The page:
Texas Military Forces Museum
Backstory and Context
Plans for the Texas Military Forces Museum date to 1986, when the Adjutant General’s Department of Texas began seeking to create a museum dedicated to the Texas Military Forces. In 1987, the United States Army Center for Military History approved the establishment of such a museum at Camp Mabry in Austin, Texas. Texas native and Brigadier General John C. L. Scribner (1931-2006) was given the task of creating the museum and collecting artifacts for it. With no money set aside to aid the project, Scribner managed to develop the museum thanks to donations and volunteer labor. The museum was housed inside Building 6 on the ground of Campy Mabry. Constructed in 1918, the building originally served as the camp’s mess hall. The museum was finally completed and opened to the public on November 14, 1992.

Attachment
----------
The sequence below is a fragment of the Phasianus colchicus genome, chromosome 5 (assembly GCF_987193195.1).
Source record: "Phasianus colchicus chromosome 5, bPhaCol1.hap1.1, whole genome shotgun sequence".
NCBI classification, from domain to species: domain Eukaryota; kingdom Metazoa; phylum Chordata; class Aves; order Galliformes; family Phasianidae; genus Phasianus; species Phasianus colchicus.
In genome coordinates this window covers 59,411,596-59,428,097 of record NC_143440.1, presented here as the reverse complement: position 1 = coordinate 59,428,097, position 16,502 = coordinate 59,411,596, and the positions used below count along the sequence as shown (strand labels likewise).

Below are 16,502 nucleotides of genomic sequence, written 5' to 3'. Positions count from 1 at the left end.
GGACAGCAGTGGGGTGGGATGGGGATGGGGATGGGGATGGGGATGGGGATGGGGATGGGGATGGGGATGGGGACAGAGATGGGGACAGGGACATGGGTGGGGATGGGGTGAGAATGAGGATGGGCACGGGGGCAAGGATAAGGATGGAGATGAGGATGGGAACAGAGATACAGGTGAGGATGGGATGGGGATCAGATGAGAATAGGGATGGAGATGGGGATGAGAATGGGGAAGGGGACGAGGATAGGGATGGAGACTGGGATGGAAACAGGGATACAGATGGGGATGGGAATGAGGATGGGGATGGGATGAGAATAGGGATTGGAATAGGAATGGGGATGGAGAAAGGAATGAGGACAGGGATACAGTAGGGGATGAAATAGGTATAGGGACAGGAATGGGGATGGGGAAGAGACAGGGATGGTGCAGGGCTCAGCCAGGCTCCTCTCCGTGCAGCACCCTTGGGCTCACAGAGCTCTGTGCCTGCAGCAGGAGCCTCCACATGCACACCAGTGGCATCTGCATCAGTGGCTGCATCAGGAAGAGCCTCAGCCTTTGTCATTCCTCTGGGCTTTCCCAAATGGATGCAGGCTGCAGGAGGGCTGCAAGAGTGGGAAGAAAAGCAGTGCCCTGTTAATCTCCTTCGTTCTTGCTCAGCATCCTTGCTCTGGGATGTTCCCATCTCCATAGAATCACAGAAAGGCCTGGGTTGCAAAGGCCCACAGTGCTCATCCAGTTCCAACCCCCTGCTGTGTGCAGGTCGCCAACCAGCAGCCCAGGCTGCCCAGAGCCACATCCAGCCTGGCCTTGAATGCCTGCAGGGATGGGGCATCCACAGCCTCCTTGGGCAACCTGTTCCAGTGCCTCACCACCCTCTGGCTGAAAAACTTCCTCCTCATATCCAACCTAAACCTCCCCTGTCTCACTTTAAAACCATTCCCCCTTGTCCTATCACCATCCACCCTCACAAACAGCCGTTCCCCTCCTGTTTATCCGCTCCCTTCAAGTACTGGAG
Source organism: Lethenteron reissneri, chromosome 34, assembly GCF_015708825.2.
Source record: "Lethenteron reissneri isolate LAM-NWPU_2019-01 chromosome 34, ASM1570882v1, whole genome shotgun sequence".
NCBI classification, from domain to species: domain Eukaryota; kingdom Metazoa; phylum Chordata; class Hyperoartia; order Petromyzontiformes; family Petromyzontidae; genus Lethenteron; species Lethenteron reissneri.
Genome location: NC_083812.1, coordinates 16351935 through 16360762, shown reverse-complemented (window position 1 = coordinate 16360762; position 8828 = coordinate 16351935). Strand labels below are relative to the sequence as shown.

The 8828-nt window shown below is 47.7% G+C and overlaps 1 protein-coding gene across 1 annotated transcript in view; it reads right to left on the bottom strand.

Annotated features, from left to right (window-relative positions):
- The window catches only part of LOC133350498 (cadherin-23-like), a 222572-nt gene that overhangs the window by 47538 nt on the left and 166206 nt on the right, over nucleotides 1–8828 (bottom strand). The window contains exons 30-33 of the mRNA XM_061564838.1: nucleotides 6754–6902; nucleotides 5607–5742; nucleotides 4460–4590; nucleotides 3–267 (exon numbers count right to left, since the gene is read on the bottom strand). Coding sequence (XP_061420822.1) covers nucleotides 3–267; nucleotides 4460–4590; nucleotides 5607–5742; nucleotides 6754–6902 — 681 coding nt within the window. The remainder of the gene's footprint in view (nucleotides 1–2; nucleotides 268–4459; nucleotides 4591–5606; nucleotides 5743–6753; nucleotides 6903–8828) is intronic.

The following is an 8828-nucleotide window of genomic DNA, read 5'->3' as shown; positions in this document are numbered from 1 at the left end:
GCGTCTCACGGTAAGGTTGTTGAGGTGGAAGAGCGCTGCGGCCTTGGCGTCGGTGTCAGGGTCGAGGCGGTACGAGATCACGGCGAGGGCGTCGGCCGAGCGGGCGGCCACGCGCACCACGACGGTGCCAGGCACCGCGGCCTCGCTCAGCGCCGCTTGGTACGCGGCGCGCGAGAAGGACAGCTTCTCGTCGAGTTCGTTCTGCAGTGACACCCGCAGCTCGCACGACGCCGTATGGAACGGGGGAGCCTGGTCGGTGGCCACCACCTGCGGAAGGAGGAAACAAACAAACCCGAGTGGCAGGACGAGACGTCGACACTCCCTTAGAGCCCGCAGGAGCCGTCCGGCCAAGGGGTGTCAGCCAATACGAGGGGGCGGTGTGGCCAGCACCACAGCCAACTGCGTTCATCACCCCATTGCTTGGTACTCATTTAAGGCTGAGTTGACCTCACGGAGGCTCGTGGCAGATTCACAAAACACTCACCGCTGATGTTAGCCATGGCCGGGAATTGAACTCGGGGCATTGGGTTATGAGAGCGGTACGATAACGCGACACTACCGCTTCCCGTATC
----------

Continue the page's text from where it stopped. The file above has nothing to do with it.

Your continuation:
Today the 45,000 square foot museum holds a large collection of materials ranging from the first Texas volunteer fighters in 1823 to Texas Military Forces in the present day. The museum holds over 10,000 physical artifacts including uniforms, weaponry, and vehicles, some of which remain operational. While most of the items are connected to the military history of Texas, there are some unique pieces such as a hat belonging to Nazi Field Marshall Erwin Rommel, a section of the Berlin Wall, rubble from the World Trade Center on 9/11, and a sword belonging to Confederate President Jefferson Davis. The museum also includes an archival library containing many military records, as well as over 6,000 books and 20,000 photographs. Thanks to private donations, the museum remains free and open to the public.
"Texas Military Forces Museum." Austin Museum Partnership. Accessed July 14, 2014. http://www.austinmuseums.org/amp_profiles/texas-military-forces-museum.
Photos: Texas Military Forces Museum